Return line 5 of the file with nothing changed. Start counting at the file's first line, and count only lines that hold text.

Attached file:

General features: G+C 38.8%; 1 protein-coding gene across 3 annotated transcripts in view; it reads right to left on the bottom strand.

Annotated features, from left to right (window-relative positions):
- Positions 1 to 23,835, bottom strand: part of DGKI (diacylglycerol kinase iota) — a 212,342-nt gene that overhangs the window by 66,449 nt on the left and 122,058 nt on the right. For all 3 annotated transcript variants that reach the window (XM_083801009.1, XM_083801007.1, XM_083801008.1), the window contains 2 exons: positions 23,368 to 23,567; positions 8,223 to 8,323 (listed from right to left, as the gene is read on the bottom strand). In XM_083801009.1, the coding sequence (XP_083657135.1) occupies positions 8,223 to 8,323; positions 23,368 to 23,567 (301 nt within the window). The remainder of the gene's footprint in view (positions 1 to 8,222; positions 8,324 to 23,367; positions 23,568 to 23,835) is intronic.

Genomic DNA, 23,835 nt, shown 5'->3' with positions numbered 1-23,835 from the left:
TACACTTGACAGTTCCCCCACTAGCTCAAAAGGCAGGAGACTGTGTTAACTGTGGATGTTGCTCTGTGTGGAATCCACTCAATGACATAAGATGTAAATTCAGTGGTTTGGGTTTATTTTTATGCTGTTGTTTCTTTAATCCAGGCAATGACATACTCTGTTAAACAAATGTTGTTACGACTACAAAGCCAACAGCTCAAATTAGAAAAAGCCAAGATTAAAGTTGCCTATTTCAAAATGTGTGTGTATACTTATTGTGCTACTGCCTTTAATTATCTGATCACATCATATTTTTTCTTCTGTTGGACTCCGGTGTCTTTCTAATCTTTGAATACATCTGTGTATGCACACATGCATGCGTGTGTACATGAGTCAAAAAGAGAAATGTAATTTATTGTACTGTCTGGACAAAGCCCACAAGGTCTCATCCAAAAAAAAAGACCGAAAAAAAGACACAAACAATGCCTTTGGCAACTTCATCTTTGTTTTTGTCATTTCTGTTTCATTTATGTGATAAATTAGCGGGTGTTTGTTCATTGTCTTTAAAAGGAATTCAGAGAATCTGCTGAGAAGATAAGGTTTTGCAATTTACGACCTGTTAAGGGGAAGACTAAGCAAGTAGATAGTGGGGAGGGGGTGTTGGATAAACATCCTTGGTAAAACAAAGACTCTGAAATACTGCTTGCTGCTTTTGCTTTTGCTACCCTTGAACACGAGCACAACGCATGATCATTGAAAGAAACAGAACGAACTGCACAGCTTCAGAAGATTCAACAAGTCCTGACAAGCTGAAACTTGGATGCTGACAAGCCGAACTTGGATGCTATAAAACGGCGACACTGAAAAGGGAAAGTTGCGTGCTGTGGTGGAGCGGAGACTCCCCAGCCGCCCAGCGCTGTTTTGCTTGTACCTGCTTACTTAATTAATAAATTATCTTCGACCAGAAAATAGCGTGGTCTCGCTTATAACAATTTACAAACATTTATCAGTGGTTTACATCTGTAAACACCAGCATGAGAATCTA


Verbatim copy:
TACACTTGACAGTTCCCCCACTAGCTCAAAAGGCAGGAGACTGTGTTAACTGTGGATGTTGCTCTGTGTGGAATCCACTCAATGACATAAGATGTAAATTCAGTGGTTTGGGTTTATTTTTATGCTGTTGTTTCTTTAATCCAGGCAATGACATACTCTGTTAAACAAATGTTGTTACGACTACAAAGCCAACAGCTCAAATTAGAAAAAGCCAAGATTAAAGTTGCCTATTTCAAAATGTGTGTGTATACTTATTGTGCTACTGCCTTTAATTATCTGATCACATCATATTTTTTCTTCTGTTGGACTCCGGTGTCTTTCTAATCTTTGAATACATCTGTGTATGCACACATGCATGCGTGTGTACATGAGTCAAAAAGAGAAATGTAATTTATTGTACTGTCTGGACAAAGCCCACAAGGTCTCATCCAAAAAAAAAGACCGAAAAAAAGACACAAACAATGCCTTTGGCAACTTCATCTTTGTTTTTGTCATTTCTGTTTCATTTATGTGATAAATTAGCGGGTGTTTGTTCATTGTCTTTAAAAGGAATTCAGAGAATCTGCTGAGAAGATAAGGTTTTGCAATTTACGACCTGTTAAGGGGAAGACTAAGCAAGTAGATAGTGGGGAGGGGGTGTTGGATAAACATCCTTGGTAAAACAAAGACTCTGAAATACTGCTTGCTGCTTTTGCTTTTGCTACCCTTGAACACGAGCACAACGCATGATCATTGAAAGAAACAGAACGAACTGCACAGCTTCAGAAGATTCAACAAGTCCTGACAAGCTGAAACTTGGATGCTGACAAGCCGAACTTGGATGCTATAAAACGGCGACACTGAAAAGGGAAAGTTGCGTGCTGTGGTGGAGCGGAGACTCCCCAGCCGCCCAGCGCTGTTTTGCTTGTACCTGCTTACTTAATTAATAAATTATCTTCGACCAGAAAATAGCGTGGTCTCGCTTATAACAATTTACAAACATTTATCAGTGGTTTACATCTGTAAACACCAGCATGAGAATCTA